Kakar said 15 suicide bombings in recent months had been carried out by Afghans, and dozens of Afghans had been killed in clashes with Pakistani security forces.
He said Pakistan had continuously conveyed concerns about militant safe havens in Afghanistan but, despite repeated assurances, the Taliban-led administration had not taken action.
Instead, evidence suggested militants had been facilitated in Afghanistan, said Kakarm in an unusually strongly-worded statement against the Taliban, who for years were considered to be close allies of Pakistan.
A spokesman for the Taliban administration did not immediately respond to a request for comment. They have previously denied the accusations.
Kakar said Islamabad had hoped the Taliban’s ascent to power in 2021, which followed the withdrawal of US-led foreign forces from the country, would bring peace and cooperation.
But since then, he said, there had been a 60 per cent rise in militant attacks in Pakistan and a 500 per cent rise in suicide bombings in which more than 2,200 Pakistanis had been killed.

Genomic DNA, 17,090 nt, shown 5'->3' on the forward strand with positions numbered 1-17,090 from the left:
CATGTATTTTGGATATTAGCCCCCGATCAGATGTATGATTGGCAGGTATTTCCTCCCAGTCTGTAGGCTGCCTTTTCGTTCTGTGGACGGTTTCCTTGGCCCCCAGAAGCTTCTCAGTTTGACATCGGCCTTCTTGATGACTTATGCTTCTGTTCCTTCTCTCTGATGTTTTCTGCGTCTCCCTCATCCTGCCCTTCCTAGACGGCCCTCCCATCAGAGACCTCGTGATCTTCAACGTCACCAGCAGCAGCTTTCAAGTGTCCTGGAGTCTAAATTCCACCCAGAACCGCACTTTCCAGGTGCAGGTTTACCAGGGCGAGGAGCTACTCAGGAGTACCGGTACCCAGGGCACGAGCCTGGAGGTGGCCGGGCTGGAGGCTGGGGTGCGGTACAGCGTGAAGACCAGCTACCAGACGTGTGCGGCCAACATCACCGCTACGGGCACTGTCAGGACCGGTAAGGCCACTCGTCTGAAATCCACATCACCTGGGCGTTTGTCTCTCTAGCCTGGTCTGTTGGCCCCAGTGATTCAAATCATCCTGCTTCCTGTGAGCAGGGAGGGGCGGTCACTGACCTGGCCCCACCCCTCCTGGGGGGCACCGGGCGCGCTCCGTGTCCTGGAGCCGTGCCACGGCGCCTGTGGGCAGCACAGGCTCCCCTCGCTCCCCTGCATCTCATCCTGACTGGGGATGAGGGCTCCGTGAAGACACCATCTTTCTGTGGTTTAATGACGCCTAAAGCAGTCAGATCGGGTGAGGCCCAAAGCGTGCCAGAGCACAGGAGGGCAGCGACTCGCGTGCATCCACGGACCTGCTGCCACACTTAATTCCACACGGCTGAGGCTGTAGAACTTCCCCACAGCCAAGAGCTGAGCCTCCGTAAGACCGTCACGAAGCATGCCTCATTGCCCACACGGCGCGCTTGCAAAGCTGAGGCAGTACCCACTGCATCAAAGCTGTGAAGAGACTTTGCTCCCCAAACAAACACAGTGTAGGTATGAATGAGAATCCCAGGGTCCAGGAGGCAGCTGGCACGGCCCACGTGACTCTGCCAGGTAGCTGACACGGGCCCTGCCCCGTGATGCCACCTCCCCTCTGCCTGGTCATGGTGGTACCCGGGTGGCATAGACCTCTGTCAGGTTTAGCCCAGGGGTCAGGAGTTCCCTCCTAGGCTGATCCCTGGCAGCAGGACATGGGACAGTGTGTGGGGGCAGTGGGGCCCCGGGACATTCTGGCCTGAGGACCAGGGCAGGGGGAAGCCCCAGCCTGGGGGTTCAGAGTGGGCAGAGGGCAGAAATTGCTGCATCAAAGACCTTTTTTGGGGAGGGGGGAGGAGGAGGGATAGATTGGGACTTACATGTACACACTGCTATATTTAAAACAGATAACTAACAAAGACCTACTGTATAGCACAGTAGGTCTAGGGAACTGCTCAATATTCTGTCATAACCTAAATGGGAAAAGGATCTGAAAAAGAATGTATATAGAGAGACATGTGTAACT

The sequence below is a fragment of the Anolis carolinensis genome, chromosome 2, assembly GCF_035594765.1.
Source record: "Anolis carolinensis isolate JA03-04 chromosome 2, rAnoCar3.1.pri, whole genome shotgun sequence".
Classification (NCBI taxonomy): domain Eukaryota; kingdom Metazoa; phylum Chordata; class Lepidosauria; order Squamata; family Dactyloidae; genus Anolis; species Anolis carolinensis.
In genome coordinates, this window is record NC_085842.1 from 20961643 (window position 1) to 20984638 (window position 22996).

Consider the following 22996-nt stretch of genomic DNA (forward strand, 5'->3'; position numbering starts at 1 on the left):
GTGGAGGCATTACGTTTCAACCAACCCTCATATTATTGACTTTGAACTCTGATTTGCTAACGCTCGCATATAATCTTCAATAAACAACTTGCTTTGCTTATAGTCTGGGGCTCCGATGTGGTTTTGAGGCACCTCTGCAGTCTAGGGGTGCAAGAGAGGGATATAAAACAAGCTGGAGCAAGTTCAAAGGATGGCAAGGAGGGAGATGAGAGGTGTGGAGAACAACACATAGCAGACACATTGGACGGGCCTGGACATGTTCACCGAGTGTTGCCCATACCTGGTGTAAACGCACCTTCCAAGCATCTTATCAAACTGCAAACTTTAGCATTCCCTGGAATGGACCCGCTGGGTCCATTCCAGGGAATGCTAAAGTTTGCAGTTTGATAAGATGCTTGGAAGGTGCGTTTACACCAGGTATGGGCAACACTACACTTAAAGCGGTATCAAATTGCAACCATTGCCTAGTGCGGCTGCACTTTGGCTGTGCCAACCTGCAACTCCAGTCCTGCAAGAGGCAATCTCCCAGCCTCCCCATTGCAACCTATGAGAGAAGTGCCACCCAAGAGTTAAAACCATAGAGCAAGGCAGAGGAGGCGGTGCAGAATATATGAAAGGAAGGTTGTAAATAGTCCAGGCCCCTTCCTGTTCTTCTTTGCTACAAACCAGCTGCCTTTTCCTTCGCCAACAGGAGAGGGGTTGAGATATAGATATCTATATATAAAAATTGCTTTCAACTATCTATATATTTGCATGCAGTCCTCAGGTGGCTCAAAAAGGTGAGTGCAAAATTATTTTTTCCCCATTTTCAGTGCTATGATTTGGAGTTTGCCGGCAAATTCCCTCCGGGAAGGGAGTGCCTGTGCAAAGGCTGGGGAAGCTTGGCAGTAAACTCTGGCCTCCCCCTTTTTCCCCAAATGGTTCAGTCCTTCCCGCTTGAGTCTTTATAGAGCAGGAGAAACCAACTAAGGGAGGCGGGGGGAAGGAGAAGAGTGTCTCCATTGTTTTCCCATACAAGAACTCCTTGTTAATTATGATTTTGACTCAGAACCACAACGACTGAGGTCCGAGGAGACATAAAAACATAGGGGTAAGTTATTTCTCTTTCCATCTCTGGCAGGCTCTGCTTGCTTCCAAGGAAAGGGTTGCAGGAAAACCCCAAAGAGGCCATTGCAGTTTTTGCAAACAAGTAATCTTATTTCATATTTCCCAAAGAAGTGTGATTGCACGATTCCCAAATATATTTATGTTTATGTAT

There has been a resurgence of attacks by Islamist militants in Pakistan since talks between Tehreek-e-Taliban Pakistan (TTP) and the Pakistani state broke down in 2022.
TTP, an umbrella organisation of militant groups, pledges allegiance to and gets its name from, the Afghan Taliban but is not directly a part of the entity that rules Afghanistan.
Kakar said that Pakistan had communicated to the Taliban administration that it had to “choose between Pakistan and the TTP”.
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